Speaking of multiplication, we all learn it in school. It is called grade-school multiplication. Below content I copy from wiki show the basic process.

```
23958233
× 5830
———————————————
00000000 ( = 23,958,233 × 0)
71874699 ( = 23,958,233 × 30)
191665864 ( = 23,958,233 × 800)
+ 119791165 ( = 23,958,233 × 5,000)
———————————————
139676498390 ( = 139,676,498,390)
```

It turns out that this kind of operations is not suitable for CPU. There is an algorithm call Russian Peasant Multiplication, which can do multiplication only by shifting and adding operations, which is more suitable for computers. Let's see how it works.

Suppose we want to calculate `a*b`

. We can rewrite this expression into `a*2*b/2`

. So we make `a=a*2`

and `b=b/2`

, and then calculate `a*b`

again. As you can see, in this way, we make `a`

bigger and `b`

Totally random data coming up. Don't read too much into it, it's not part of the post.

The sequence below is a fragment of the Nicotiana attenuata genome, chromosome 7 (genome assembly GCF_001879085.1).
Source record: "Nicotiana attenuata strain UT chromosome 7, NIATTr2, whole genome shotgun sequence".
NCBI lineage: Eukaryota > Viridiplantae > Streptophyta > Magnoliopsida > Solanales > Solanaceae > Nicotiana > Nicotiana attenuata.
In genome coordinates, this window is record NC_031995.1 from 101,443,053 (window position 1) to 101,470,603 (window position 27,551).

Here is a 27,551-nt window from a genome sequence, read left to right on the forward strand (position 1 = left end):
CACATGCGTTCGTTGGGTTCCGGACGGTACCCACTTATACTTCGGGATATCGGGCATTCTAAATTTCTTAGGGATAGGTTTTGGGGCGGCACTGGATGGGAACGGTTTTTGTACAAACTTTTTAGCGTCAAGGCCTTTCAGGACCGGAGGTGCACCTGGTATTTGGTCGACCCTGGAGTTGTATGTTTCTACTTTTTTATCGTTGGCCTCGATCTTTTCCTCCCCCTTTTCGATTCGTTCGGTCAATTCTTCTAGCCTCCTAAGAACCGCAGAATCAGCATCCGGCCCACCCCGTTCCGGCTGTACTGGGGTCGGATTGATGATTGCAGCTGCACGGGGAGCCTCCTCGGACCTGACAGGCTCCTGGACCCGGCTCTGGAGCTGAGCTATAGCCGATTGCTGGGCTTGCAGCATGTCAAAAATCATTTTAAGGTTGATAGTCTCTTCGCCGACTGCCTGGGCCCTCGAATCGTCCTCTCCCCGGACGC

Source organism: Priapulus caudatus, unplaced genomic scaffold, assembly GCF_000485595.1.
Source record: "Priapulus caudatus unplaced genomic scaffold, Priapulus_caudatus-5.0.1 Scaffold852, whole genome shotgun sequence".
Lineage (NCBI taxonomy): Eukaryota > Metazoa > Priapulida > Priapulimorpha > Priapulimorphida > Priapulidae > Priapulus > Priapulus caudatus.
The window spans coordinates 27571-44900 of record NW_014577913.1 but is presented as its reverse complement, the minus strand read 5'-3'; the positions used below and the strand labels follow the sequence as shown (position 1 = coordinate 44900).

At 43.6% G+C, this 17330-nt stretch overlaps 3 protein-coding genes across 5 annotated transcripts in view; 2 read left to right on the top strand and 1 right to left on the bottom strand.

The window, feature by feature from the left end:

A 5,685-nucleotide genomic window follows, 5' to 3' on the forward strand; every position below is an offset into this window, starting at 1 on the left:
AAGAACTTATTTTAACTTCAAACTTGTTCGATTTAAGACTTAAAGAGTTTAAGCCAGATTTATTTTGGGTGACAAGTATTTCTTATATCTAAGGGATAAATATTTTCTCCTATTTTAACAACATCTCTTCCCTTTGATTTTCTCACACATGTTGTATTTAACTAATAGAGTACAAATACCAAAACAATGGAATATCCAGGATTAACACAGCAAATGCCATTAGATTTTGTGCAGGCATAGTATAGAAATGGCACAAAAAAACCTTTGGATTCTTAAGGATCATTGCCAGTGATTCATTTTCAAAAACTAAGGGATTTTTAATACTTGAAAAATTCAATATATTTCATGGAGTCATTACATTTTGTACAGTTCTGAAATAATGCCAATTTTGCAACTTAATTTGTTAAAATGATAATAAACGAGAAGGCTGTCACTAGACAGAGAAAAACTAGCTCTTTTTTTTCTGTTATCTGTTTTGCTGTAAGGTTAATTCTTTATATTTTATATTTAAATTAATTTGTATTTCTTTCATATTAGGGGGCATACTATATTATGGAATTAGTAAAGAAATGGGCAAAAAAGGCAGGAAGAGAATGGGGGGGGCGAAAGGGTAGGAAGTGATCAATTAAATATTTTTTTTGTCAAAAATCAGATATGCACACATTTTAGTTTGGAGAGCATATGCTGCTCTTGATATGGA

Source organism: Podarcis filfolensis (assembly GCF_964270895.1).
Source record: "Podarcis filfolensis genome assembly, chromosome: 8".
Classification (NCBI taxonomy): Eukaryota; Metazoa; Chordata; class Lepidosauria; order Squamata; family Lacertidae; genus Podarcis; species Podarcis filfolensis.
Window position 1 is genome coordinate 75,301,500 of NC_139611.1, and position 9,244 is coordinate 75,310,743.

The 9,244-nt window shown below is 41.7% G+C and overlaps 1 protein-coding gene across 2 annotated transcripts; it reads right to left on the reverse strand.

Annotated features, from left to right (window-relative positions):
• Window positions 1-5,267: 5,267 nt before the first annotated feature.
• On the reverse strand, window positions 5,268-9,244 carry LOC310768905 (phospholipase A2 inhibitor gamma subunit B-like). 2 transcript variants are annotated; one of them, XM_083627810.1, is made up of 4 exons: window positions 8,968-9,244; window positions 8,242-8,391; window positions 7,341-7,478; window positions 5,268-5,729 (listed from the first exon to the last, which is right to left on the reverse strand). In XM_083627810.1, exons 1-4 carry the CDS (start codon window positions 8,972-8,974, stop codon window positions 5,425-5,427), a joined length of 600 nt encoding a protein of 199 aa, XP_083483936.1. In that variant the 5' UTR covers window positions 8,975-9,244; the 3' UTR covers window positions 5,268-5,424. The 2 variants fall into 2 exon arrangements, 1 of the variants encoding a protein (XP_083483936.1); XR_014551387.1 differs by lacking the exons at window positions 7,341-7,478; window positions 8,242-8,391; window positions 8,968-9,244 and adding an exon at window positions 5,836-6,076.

smaller. Follow the same process, until we make `b`

as value 1, then we stop. Then the final result is `a`

. Let's see an example.

```
5 * 8 =>
(5*2) * (8/2) =>
(10*2) * (4/2) =>
(20*2) * (2/2) =>
40
```

Another thing we need to consider is that as we divide `b`

by 2, `b`

could become odd number. We can't divide an odd number by 2, so we need to somehow make it even. The most easy way is to subtract 1. So follow this formula: `a*b => a*(b-1) + a`

, we can make `b`

even again.

Before we go to code, last thing you may notice that from above process is that there are still muliplications(`*2`

, `/2`

). But this 2 multiplications can be achieved by bit shifting operations, so we will not do multiplication in code. Check my previous article about bit operations if you are not familar with them.

Now let's implement this algorithm in code.

```
function multiply(x: number, y: number): number {
let res = 0;
// loop until y becomes 1
while (y > 1) {
// check if y becomes odd
if ((y & 1) > 0) {
res += x;
}
// x * 2
x <<= 1;
// y / 2
y >>= 1;
}
return res + x;
}
```